A recent CNN Health article summarizes studies asserting that with a second wave of COVID-19 there will be a second wave of mental health and substance use disorders. Many of these cases will be linked to grief for friends and family lost in the first wave of the pandemic.
The medical journal JAMA released a report on Monday stating that “a June 2020 survey from the Centers for Disease Control and Prevention … found that 40.9% of respondents reported ‘at least one adverse mental or behavioral health condition,’ including depression, anxiety, post-traumatic stress, and substance abuse, with rates that were 3 to 4 times the rates 1 year earlier.”
As of today, more than 216,000 Americans have died from COVID-19. With “approximately nine family members bereaved” per death, there are a projected 2 million bereaved individuals in the US. The adverse mental health conditions may only be exacerbated by co-occurring substance use disorders.
With increased substance use comes heightened risks for overdoses as well as suicides. According to the JAMA report, these struggles will disproportionately affect Black and Latinx people, older adults, lower socioeconomic groups, and healthcare workers.
Jessica Johnson–the Clinical Director of Atlanta Center for Mental Health and Atlanta Detox Center.–says the center has seen an increase in patients with grievances related to COVID-19.
“We have seen an influx of clients on both the mental health track as well as the primary substance abuse track paralyzed with preoccupation over what the DSM calls ‘Illness Anxiety Disorder,’ formerly hypochondriasis,” she said. “These are often individuals who have never been exposed to COVID, and on the contrary stop exposing themselves to anything outside of isolation. We have seen people come in who never presented with agoraphobia experiencing it.”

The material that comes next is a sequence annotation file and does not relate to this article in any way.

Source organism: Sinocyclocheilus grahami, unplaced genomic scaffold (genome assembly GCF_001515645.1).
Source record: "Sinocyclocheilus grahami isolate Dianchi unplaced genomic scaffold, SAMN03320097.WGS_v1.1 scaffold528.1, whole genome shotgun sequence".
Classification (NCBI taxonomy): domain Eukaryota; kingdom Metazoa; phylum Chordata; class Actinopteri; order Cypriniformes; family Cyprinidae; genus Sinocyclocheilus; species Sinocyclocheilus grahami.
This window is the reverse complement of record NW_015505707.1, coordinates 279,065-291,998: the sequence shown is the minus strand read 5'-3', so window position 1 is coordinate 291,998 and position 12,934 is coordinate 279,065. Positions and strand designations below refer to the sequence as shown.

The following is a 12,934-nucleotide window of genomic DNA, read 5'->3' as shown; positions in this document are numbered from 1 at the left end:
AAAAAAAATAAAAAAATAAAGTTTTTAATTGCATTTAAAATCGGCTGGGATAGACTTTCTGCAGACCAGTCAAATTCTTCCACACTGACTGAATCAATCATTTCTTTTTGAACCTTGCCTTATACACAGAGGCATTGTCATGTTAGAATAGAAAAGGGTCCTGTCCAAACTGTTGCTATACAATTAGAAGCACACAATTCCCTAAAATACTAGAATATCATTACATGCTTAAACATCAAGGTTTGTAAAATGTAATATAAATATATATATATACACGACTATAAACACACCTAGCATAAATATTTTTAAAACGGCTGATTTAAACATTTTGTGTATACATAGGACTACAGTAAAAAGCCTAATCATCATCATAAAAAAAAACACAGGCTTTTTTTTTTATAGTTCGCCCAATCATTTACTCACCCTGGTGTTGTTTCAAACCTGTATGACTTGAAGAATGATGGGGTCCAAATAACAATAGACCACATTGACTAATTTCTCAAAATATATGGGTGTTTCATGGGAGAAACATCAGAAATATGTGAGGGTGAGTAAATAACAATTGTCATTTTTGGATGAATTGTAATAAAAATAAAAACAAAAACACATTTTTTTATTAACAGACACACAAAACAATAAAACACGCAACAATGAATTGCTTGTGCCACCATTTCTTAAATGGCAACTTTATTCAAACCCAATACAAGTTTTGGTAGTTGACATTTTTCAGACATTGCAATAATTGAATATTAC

The National Institute on Drug Abuse (NIDA) says that “about half of those who experience a mental illness during their lives will also experience a substance use disorder, and vice versa.” In communities around the country, drug overdoses are drastically increasing.
A CDC survey concluded that “the public health response to the COVID-19 pandemic should increase intervention and prevention efforts to address associated mental health conditions.”
“Meeting those clients with acceptance and commitment therapy, as well as structured and safe exposure therapy, shows tremendous results,” Johnson said. “I like to view things from a positive psychology lens, and present clients with the possibility that the pandemic is an opportunity to heal from repressed pain; you could ignore this anxiety before, now you are choosing not to, so let’s recover.”
If you or a loved one are struggling with substance use and co-occurring mental health disorders, there is help and hope. At TruHealing Centers across the country, we offer the full continuum of addiction-related care, from medical detox, to primary residential mental health treatment, to long-term outpatient aftercare.
To learn which level of care is the right fit for you, speak with an Admissions Specialist today at 410-593-0005.